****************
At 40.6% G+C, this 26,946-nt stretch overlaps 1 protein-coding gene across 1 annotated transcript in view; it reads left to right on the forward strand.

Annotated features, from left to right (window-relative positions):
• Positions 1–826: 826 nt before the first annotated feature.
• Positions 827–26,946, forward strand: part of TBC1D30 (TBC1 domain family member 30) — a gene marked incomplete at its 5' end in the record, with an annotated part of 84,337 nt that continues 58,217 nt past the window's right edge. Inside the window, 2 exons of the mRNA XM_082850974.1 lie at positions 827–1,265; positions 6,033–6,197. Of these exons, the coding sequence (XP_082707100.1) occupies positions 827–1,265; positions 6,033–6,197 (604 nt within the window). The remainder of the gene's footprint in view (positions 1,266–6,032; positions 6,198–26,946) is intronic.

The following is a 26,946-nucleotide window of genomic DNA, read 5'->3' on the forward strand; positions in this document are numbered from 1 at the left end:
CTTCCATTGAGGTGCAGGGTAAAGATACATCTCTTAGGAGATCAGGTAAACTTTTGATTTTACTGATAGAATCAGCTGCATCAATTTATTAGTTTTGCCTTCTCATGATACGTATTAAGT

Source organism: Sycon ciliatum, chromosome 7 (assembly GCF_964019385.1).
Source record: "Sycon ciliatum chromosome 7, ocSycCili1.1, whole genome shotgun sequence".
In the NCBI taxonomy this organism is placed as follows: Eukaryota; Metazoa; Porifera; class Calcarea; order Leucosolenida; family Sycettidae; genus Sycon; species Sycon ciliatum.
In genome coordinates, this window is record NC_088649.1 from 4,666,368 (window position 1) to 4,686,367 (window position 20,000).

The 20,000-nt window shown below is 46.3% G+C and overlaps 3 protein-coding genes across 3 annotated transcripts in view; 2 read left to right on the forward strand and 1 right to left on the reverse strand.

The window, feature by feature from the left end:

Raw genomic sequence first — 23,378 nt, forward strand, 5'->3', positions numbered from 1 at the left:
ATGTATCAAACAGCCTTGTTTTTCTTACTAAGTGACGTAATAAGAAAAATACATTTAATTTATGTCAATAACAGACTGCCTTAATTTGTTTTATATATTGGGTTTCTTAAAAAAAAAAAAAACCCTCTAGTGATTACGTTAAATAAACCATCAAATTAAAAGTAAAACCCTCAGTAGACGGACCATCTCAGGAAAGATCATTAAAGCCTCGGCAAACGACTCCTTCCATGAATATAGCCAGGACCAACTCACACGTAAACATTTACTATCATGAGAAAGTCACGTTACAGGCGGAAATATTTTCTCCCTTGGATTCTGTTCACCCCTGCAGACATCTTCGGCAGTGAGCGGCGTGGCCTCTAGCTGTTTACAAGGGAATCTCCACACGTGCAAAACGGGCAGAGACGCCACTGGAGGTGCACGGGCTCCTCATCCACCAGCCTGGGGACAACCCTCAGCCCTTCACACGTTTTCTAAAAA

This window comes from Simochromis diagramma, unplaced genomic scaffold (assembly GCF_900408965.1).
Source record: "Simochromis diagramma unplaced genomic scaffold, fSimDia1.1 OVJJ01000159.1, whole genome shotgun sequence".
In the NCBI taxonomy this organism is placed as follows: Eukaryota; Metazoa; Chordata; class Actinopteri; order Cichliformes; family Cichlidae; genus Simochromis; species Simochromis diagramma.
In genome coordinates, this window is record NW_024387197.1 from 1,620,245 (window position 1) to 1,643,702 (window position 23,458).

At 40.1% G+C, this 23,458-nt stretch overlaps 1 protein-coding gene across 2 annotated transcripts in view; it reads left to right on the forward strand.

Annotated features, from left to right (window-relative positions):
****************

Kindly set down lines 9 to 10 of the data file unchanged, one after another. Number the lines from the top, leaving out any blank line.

In the NCBI taxonomy this organism is placed as follows: Eukaryota; Metazoa; Porifera; class Calcarea; order Leucosolenida; family Sycettidae; genus Sycon; species Sycon ciliatum.
In genome coordinates, this window is record NC_088649.1 from 4,666,368 (window position 1) to 4,686,367 (window position 20,000).